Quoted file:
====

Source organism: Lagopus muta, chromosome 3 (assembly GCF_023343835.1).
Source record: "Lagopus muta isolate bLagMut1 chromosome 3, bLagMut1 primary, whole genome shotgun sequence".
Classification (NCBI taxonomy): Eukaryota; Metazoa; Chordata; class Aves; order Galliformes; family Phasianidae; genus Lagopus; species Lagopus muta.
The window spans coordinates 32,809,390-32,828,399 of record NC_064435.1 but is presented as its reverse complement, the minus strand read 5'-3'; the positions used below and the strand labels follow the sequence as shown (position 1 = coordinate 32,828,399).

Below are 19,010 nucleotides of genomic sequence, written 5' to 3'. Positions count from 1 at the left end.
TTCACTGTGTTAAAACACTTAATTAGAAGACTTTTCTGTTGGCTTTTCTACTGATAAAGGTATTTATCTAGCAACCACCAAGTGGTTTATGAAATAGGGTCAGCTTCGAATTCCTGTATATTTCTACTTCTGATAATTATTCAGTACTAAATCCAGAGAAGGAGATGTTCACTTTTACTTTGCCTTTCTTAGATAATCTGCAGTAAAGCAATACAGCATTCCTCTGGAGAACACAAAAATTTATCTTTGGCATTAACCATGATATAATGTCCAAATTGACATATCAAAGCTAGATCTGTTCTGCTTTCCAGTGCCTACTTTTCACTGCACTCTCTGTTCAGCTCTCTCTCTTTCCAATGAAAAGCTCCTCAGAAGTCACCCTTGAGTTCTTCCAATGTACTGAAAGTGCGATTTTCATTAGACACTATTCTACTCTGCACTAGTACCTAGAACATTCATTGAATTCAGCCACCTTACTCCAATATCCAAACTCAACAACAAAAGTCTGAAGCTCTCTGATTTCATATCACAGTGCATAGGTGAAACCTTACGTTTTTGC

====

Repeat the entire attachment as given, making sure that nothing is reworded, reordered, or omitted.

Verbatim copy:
Source organism: Lagopus muta, chromosome 3 (assembly GCF_023343835.1).
Source record: "Lagopus muta isolate bLagMut1 chromosome 3, bLagMut1 primary, whole genome shotgun sequence".
Classification (NCBI taxonomy): Eukaryota; Metazoa; Chordata; class Aves; order Galliformes; family Phasianidae; genus Lagopus; species Lagopus muta.
The window spans coordinates 32,809,390-32,828,399 of record NC_064435.1 but is presented as its reverse complement, the minus strand read 5'-3'; the positions used below and the strand labels follow the sequence as shown (position 1 = coordinate 32,828,399).

Below are 19,010 nucleotides of genomic sequence, written 5' to 3'. Positions count from 1 at the left end.
TTCACTGTGTTAAAACACTTAATTAGAAGACTTTTCTGTTGGCTTTTCTACTGATAAAGGTATTTATCTAGCAACCACCAAGTGGTTTATGAAATAGGGTCAGCTTCGAATTCCTGTATATTTCTACTTCTGATAATTATTCAGTACTAAATCCAGAGAAGGAGATGTTCACTTTTACTTTGCCTTTCTTAGATAATCTGCAGTAAAGCAATACAGCATTCCTCTGGAGAACACAAAAATTTATCTTTGGCATTAACCATGATATAATGTCCAAATTGACATATCAAAGCTAGATCTGTTCTGCTTTCCAGTGCCTACTTTTCACTGCACTCTCTGTTCAGCTCTCTCTCTTTCCAATGAAAAGCTCCTCAGAAGTCACCCTTGAGTTCTTCCAATGTACTGAAAGTGCGATTTTCATTAGACACTATTCTACTCTGCACTAGTACCTAGAACATTCATTGAATTCAGCCACCTTACTCCAATATCCAAACTCAACAACAAAAGTCTGAAGCTCTCTGATTTCATATCACAGTGCATAGGTGAAACCTTACGTTTTTGC